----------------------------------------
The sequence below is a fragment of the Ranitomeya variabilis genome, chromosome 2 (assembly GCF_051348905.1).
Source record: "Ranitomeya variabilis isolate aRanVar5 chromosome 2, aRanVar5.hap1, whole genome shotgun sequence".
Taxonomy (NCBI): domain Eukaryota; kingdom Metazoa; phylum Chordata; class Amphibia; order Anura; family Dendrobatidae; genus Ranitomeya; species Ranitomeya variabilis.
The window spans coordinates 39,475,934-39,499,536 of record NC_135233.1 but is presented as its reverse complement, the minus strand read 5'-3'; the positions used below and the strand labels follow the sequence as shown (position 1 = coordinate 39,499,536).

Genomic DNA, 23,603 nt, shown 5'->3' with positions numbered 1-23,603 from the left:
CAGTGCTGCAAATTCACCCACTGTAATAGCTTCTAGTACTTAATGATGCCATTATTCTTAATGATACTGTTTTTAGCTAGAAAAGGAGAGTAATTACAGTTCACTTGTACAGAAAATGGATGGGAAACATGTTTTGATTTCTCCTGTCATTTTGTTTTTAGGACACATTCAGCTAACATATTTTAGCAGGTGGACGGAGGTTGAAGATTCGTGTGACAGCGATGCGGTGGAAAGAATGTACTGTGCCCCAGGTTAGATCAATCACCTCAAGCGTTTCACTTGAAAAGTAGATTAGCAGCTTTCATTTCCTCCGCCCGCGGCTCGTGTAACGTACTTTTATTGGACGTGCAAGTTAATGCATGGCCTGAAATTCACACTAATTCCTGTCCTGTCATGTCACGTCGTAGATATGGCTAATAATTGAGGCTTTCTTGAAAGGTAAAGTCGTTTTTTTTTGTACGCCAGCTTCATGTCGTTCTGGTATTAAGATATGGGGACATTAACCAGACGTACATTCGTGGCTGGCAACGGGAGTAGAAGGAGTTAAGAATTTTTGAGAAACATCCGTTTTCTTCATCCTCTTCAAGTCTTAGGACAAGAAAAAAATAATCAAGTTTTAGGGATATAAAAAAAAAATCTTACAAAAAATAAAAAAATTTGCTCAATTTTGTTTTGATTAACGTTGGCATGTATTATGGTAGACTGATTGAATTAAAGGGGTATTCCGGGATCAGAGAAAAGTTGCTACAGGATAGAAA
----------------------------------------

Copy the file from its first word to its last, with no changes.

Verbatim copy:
The sequence below is a fragment of the Ranitomeya variabilis genome, chromosome 2 (assembly GCF_051348905.1).
Source record: "Ranitomeya variabilis isolate aRanVar5 chromosome 2, aRanVar5.hap1, whole genome shotgun sequence".
Taxonomy (NCBI): domain Eukaryota; kingdom Metazoa; phylum Chordata; class Amphibia; order Anura; family Dendrobatidae; genus Ranitomeya; species Ranitomeya variabilis.
The window spans coordinates 39,475,934-39,499,536 of record NC_135233.1 but is presented as its reverse complement, the minus strand read 5'-3'; the positions used below and the strand labels follow the sequence as shown (position 1 = coordinate 39,499,536).

Genomic DNA, 23,603 nt, shown 5'->3' with positions numbered 1-23,603 from the left:
CAGTGCTGCAAATTCACCCACTGTAATAGCTTCTAGTACTTAATGATGCCATTATTCTTAATGATACTGTTTTTAGCTAGAAAAGGAGAGTAATTACAGTTCACTTGTACAGAAAATGGATGGGAAACATGTTTTGATTTCTCCTGTCATTTTGTTTTTAGGACACATTCAGCTAACATATTTTAGCAGGTGGACGGAGGTTGAAGATTCGTGTGACAGCGATGCGGTGGAAAGAATGTACTGTGCCCCAGGTTAGATCAATCACCTCAAGCGTTTCACTTGAAAAGTAGATTAGCAGCTTTCATTTCCTCCGCCCGCGGCTCGTGTAACGTACTTTTATTGGACGTGCAAGTTAATGCATGGCCTGAAATTCACACTAATTCCTGTCCTGTCATGTCACGTCGTAGATATGGCTAATAATTGAGGCTTTCTTGAAAGGTAAAGTCGTTTTTTTTTGTACGCCAGCTTCATGTCGTTCTGGTATTAAGATATGGGGACATTAACCAGACGTACATTCGTGGCTGGCAACGGGAGTAGAAGGAGTTAAGAATTTTTGAGAAACATCCGTTTTCTTCATCCTCTTCAAGTCTTAGGACAAGAAAAAAATAATCAAGTTTTAGGGATATAAAAAAAAAATCTTACAAAAAATAAAAAAATTTGCTCAATTTTGTTTTGATTAACGTTGGCATGTATTATGGTAGACTGATTGAATTAAAGGGGTATTCCGGGATCAGAGAAAAGTTGCTACAGGATAGAAA